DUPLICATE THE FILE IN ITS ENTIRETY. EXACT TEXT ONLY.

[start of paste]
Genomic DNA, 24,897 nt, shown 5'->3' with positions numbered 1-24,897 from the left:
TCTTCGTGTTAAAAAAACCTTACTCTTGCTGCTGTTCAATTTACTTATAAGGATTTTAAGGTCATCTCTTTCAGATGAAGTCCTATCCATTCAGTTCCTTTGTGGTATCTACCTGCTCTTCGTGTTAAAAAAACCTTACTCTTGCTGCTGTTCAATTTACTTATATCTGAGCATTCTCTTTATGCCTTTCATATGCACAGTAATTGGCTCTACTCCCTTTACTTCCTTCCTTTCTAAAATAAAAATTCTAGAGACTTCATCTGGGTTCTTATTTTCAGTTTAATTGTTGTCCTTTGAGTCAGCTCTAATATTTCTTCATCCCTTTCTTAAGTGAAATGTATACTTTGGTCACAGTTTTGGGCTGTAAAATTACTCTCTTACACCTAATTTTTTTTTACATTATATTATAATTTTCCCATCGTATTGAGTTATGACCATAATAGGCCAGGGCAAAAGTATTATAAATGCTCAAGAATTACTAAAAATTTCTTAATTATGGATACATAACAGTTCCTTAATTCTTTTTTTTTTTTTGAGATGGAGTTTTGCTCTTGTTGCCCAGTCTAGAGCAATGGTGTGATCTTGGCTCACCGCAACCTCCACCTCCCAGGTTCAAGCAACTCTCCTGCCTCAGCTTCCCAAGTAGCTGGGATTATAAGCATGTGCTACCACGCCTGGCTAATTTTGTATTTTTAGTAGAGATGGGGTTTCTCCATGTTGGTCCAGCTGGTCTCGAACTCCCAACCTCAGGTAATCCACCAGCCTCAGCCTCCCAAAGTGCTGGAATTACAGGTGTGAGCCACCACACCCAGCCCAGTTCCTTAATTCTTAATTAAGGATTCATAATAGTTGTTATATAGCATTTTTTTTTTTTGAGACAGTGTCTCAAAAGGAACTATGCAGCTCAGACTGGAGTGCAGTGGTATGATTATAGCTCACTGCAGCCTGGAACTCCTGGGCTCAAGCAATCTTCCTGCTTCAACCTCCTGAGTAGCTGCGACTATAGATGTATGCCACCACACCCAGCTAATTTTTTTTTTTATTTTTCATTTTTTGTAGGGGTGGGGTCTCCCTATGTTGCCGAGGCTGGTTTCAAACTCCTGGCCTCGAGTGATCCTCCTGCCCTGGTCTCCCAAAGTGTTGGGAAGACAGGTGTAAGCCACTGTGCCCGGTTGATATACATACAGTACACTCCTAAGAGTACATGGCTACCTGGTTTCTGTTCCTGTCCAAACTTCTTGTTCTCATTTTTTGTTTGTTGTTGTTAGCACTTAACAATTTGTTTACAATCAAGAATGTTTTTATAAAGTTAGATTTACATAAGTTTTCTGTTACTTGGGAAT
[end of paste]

Genomic DNA, 24,897 nt, shown 5'->3' with positions numbered 1-24,897 from the left:
TCTTCGTGTTAAAAAAACCTTACTCTTGCTGCTGTTCAATTTACTTATAAGGATTTTAAGGTCATCTCTTTCAGATGAAGTCCTATCCATTCAGTTCCTTTGTGGTATCTACCTGCTCTTCGTGTTAAAAAAACCTTACTCTTGCTGCTGTTCAATTTACTTATATCTGAGCATTCTCTTTATGCCTTTCATATGCACAGTAATTGGCTCTACTCCCTTTACTTCCTTCCTTTCTAAAATAAAAATTCTAGAGACTTCATCTGGGTTCTTATTTTCAGTTTAATTGTTGTCCTTTGAGTCAGCTCTAATATTTCTTCATCCCTTTCTTAAGTGAAATGTATACTTTGGTCACAGTTTTGGGCTGTAAAATTACTCTCTTACACCTAATTTTTTTTTACATTATATTATAATTTTCCCATCGTATTGAGTTATGACCATAATAGGCCAGGGCAAAAGTATTATAAATGCTCAAGAATTACTAAAAATTTCTTAATTATGGATACATAACAGTTCCTTAATTCTTTTTTTTTTTTTGAGATGGAGTTTTGCTCTTGTTGCCCAGTCTAGAGCAATGGTGTGATCTTGGCTCACCGCAACCTCCACCTCCCAGGTTCAAGCAACTCTCCTGCCTCAGCTTCCCAAGTAGCTGGGATTATAAGCATGTGCTACCACGCCTGGCTAATTTTGTATTTTTAGTAGAGATGGGGTTTCTCCATGTTGGTCCAGCTGGTCTCGAACTCCCAACCTCAGGTAATCCACCAGCCTCAGCCTCCCAAAGTGCTGGAATTACAGGTGTGAGCCACCACACCCAGCCCAGTTCCTTAATTCTTAATTAAGGATTCATAATAGTTGTTATATAGCATTTTTTTTTTTTGAGACAGTGTCTCAAAAGGAACTATGCAGCTCAGACTGGAGTGCAGTGGTATGATTATAGCTCACTGCAGCCTGGAACTCCTGGGCTCAAGCAATCTTCCTGCTTCAACCTCCTGAGTAGCTGCGACTATAGATGTATGCCACCACACCCAGCTAATTTTTTTTTTTATTTTTCATTTTTTGTAGGGGTGGGGTCTCCCTATGTTGCCGAGGCTGGTTTCAAACTCCTGGCCTCGAGTGATCCTCCTGCCCTGGTCTCCCAAAGTGTTGGGAAGACAGGTGTAAGCCACTGTGCCCGGTTGATATACATACAGTACACTCCTAAGAGTACATGGCTACCTGGTTTCTGTTCCTGTCCAAACTTCTTGTTCTCATTTTTTGTTTGTTGTTGTTAGCACTTAACAATTTGTTTACAATCAAGAATGTTTTTATAAAGTTAGATTTACATAAGTTTTCTGTTACTTGGGAAT